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Botanical Prints

REDOUTÉ Pierre-Joseph (1759-1840), Tuberose/Polianthahes Tuberosa, Plate 147, (Paris: Chez l'auteur, de l'imprimerie de Didot Jeune, 1802 - 1816)

REDOUTÉ Pierre-Joseph (1759-1840), Tuberose/Polianthahes Tuberosa, Plate 147, (Paris: Chez l'auteur, de l'imprimerie de Didot Jeune, 1802 - 1816)


REDOUTÉ Pierre-Joseph (1759-1840), Tuberose/Polianthahes Tuberosa, Plate 147,   (Paris: Chez l'auteur, de l'imprimerie de Didot Jeune, 1802 - 1816)


A fine stipple engraving with original hand color and full margins

from the folio edition of “Les Liliacées” by Pierre-Joseph Redouté (1759 - 1840)

21 x 14 inches sheet. Fine stipple-engraved plate in colors. L’imprimerie de Didot Jeune. Paris, 1802 - 1816. Annotation with names in French on lower half; legend below identifying P.J. Redouté as painter and Langlois as engraver (tiny tears along right and lower left edge, toning consistent with age).

The present stipple engraving comes with full margins, a rare sight in existing Redoute works today. This engraving provides a true-to-life portraiture of the Tuberose, a plant beloved for the intensely rich and sultry fragrance of its flowers. The origin of this night-blooming plant can be traced to a few corners of the world. Most believe it is from Mexico, and arose from its wild form, Polianthes gracilis. Scholar Brian Mathew proposes that this flower may have been introduced by the Spanish into Mexico during their early explorations of the region. Other accounts indicate that the Tuberose may have been imported into Europe from the East, where it had been grown for centuries for its alluring scent (Mathew, 114).

The present composition shows a single-form tuberose floating elegantly in space, without background or setting. The regal simplicity of the composition allows the viewer to focus without distraction on the delicate complexity of the plant itself. The gorgeous details of this plant are meticulously rendered. The main life-size illustration is accompanied by Redouté’s small anatomical drawing placed below, which shows the flower’s pistil as well as the flower opened out to show stamens. These small drawings enable the flower to be identified with precision and cultivated to perfection.

The unequalled botanical artist Pierre-Joseph Redouté occupies a central position in the development of European flower painting. Dubbed the “Raphael of flowers,” he produced over 2,100 published plates depicting more than 1,800 flower species over the course of his career, many of which had never been represented before. Redouté had, as pupils or patrons, five queens and empresses of France, from Marie-Antoinette to Empress Josephine and her successor, Marie Louise. Despite many changes of regime in a turbulent epoch, he managed to work without interruption, a testament to his enduring appeal as an artist. His work represents a uniquely harmonious blend of scientific precision and supremely delicate rendering that has never been surpassed.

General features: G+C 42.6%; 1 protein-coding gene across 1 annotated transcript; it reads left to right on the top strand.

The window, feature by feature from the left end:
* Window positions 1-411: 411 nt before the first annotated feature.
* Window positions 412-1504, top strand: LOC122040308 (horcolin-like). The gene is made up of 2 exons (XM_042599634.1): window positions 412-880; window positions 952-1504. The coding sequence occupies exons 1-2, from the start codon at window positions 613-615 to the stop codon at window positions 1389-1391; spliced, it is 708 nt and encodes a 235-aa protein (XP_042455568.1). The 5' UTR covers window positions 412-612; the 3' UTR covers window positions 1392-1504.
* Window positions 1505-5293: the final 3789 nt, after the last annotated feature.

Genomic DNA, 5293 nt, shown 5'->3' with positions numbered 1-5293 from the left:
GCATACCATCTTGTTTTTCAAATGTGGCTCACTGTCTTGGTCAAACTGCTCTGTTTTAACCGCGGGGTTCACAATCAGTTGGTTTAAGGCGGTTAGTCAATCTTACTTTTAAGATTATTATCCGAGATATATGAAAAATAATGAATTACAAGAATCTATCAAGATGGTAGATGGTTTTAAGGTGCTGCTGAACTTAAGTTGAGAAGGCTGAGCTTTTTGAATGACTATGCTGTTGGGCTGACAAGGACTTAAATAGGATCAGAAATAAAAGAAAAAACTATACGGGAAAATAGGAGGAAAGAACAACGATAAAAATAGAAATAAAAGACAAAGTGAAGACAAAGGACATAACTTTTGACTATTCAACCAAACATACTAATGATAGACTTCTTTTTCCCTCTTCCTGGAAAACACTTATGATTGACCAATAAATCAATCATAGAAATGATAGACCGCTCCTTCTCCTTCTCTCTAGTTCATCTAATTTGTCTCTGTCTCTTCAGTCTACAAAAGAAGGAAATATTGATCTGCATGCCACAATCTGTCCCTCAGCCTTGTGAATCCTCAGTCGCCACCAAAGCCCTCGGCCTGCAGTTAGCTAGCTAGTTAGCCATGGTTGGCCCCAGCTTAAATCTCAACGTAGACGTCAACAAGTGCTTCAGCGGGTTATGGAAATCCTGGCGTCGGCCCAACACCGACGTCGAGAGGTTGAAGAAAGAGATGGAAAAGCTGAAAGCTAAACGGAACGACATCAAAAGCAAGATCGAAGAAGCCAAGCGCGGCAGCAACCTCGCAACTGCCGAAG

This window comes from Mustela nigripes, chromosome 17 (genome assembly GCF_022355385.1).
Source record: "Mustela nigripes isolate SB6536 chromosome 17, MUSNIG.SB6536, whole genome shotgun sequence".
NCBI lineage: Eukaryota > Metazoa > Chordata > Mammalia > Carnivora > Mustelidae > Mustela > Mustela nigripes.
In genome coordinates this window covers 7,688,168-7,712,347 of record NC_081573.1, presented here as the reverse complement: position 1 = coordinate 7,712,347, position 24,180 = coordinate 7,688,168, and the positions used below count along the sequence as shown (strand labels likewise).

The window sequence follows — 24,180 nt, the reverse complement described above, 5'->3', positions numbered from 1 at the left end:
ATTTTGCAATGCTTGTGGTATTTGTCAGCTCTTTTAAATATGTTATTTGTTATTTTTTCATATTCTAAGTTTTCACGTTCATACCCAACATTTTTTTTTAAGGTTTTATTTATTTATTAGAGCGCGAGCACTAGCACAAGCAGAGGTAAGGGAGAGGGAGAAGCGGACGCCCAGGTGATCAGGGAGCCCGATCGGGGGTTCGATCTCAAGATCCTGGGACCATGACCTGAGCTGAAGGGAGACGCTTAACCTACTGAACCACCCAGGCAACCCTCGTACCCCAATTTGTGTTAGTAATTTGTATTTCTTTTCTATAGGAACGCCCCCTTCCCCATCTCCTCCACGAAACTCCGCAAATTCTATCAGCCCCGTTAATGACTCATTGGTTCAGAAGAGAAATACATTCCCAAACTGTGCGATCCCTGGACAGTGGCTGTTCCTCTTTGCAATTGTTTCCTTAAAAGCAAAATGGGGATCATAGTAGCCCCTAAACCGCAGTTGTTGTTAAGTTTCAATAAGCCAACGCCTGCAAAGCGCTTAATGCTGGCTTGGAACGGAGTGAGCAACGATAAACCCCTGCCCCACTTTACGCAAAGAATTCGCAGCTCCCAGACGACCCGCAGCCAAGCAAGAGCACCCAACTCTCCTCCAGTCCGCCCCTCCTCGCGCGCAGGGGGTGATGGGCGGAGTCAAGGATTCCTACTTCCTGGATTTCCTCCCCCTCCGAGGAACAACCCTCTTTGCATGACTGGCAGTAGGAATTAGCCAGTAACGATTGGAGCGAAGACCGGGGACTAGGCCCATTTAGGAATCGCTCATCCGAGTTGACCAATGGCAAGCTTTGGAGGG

The eight-volumed “Les Liliacées” is perhaps Redouté’s most celebrated work, which he issued while under the patronage of the Empress Josephine, wife of Napoleon. This collection of 486 plates records the plants of the Lily family, and related flowers, that Josephine collected and cultivated in her magnificent gardens at Malmaison. Likely no more than 220 copies were produced (Brian Mathew, 8).

The luminosity of stipple engraving, a technique perfected by Redouté, is particularly suited to the reproduction of botanical detail. The medium involved engraving a copper plate with a dense grid of dots that could be modulated to convey delicate gradations of color. The edges of the leaves and petals were dotted as well so  as to achieve softness of form. Because the ink rested on the paper in miniscule dots, it did not obscure the “light” of the paper beneath the color. After this complex printing process was complete, the prints were finished by hand in watercolor, so as to conform to the exquisite models Redouté provided.

Reference: Brian Mathew, “P.J. Redouté: Lilies and Related Flowers,” (London: 1981).

You are warmly invited to visit our gallery at 1016 Madison Avenue in New York City to view this work whenever it might be convenient.

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